Photo taken in:PetsamoYear when photo was taken:1944Country name at time of photo:NorwayCountry name today:Norway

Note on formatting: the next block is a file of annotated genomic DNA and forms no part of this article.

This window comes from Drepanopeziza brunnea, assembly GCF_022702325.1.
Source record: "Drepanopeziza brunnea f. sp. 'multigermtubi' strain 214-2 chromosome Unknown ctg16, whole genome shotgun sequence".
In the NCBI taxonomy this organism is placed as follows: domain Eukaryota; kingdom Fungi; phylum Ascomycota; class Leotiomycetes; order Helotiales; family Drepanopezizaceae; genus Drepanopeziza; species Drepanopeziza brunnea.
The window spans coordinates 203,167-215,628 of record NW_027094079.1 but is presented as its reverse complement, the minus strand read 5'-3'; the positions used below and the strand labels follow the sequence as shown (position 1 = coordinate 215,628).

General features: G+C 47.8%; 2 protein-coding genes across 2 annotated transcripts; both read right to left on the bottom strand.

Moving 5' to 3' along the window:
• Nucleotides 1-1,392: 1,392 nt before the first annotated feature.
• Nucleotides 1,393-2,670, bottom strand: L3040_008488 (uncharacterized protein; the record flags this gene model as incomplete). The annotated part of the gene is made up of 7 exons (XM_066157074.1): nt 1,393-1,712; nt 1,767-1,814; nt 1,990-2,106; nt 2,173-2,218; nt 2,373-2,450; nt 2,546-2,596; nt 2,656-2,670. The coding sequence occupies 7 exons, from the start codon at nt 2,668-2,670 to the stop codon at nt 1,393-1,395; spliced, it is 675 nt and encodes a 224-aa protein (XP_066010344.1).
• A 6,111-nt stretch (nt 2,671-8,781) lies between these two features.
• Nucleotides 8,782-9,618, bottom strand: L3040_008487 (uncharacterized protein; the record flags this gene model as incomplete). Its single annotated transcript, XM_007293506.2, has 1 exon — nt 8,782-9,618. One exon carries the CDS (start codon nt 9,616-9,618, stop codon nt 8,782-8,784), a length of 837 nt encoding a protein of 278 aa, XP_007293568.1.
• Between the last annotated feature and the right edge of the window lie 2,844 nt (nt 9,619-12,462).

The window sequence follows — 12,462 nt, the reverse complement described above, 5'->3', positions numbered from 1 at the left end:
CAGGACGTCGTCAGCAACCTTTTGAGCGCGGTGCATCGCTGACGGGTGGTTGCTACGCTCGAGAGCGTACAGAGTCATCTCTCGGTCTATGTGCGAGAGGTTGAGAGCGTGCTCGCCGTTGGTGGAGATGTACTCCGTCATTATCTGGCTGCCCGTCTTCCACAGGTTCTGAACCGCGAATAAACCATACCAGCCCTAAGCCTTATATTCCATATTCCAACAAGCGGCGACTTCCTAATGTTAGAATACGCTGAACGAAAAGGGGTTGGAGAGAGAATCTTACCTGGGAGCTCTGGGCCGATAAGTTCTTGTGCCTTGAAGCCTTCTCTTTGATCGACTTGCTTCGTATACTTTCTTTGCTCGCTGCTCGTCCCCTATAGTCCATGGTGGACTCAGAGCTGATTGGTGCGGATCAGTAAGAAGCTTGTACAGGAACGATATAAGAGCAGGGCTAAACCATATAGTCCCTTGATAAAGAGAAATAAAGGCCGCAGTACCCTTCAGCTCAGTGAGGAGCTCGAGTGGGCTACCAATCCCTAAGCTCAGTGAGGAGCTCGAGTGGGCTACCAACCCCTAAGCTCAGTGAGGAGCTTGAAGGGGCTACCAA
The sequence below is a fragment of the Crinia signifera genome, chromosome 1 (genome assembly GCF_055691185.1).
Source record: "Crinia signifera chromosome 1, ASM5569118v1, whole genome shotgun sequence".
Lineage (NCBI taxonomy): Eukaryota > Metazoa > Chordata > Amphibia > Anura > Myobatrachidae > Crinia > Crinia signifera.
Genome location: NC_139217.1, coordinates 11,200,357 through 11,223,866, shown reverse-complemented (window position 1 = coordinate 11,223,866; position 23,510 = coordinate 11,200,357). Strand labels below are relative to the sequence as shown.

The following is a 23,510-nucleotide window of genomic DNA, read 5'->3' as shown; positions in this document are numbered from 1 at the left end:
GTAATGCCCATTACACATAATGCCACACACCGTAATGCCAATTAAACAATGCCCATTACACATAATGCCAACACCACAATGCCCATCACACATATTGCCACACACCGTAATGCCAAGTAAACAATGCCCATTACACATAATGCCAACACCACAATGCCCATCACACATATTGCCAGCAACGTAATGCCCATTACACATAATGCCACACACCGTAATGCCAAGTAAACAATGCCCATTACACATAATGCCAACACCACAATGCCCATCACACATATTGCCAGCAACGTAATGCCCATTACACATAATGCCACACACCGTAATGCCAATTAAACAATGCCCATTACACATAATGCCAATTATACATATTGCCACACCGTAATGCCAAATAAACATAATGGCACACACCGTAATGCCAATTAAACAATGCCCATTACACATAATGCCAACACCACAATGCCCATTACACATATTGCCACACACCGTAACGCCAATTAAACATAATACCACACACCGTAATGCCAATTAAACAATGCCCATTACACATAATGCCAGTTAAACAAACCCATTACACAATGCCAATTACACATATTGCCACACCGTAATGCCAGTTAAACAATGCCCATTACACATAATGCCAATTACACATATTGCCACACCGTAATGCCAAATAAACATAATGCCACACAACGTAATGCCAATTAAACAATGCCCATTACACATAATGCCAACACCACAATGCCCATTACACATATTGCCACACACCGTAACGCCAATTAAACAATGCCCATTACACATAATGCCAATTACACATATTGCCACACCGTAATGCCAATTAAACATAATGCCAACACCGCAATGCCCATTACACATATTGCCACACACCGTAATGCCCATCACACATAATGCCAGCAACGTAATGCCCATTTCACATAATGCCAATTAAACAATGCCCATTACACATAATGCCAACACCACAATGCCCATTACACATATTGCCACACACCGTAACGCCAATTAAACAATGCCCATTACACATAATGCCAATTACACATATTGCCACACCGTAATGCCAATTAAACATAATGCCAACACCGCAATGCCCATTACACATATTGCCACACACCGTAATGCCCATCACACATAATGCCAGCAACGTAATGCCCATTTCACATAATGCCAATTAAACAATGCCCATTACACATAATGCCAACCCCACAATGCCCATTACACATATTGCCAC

This photo, taken in Petsamo in 1944 on October Revolution Day, shows me (on the left), with my comrades, incfluding Sasha Korobko, Assistant Chief of Headquarters of the Regiment (right). On the very first day of the war, my fellow-students and I went to the military registration office to volunteer to go to the front immediately. But we were medical students, so we had to continue our studies. We finished our second year of studies at the Institute. In August 1941 our Institute evacuated. The teachers went by train and the students went to Kharkov on foot. It was fun at first. The weather was nice and the road was smooth for the first 30 km. But then it became much more difficult. We covered 500 km in about a month. Our classes began on 1st September. We received a very small stipend that was not enough for our living expenses. Some other students and I went to work as nurses at the hospital. Two weeks later evacuation from Kharkov began. Our Institute was evacuated to Cheliabinsk. I didn't want to go that far away from where my parents were supposed to be. I went to Novosibirsk and was admitted to the 3rd year of Novosibirsk Medical Institute. I had to earn my living and got a job as a nurse at the radio factory. I went to classes in the morning and stayed overnight at the factory. After I finished my 3rd year in Novosibirsk a representative of the Military Faculty of Moscow Institute #2, located in Omsk came to enroll students for the 4th year. I submitted my application and went to Omsk in August 1942. This Military Faculty was very different from an ordinary faculty. We lived in the barracks, wore military uniforms and had to march everywhere. In May 1943 the Institute was reevacuated to Moscow. At the end of 1943 we passed our state exams and became professional doctors. We were also promoted to the rank of captains of medical services. In January 1944 I was sent to the Karelian front. I became commander of the sanitary unit for the infantry regiment. I got a baptism of fire in February. I volunteered to go to the rear of the enemy as a doctor with a battalion. The chief of headquarters who heard of my desire to go to the rear of the enemy asked with a hint of irony, 'Captain, can you ski? Can you shoot an automatic gun, hold the all-round defense and camouflage? So, what are you butting into, you newly born doctor?' He noticed that I was hurt by his comments and advised me to be careful and to follow what the others were doing. I didn't realize then that the chief of headquarters was worrying about me and wanted to save my life. Later I became a doctor for the medical and sanitary battalion and senior doctor of the regiment, but I always remembered the wise chief of headquarters and my dangerous campaign into the rear of the enemy. In November 1944 we left Norway to deploy in the vicinity of the town of Petsamo, in the tundra. I faced anti-Semitism for the first time there. Once we were sitting in the company of doctors. There were women doctors there, as well as the director of the hospital and the visiting chief of headquarters of the regiment. We were talking with him and he said to me, 'You are a good guy, even though you are a Jew'. I froze, but kept silent. The chief of headquarters was senior in rank and if I had decided to sort things out with him it might have cost me several years in prison camps. At dawn on 9th May 1945 I woke up to the sound of people shouting, 'Get up all! Victory!'. People all around were saluting and shooting their guns.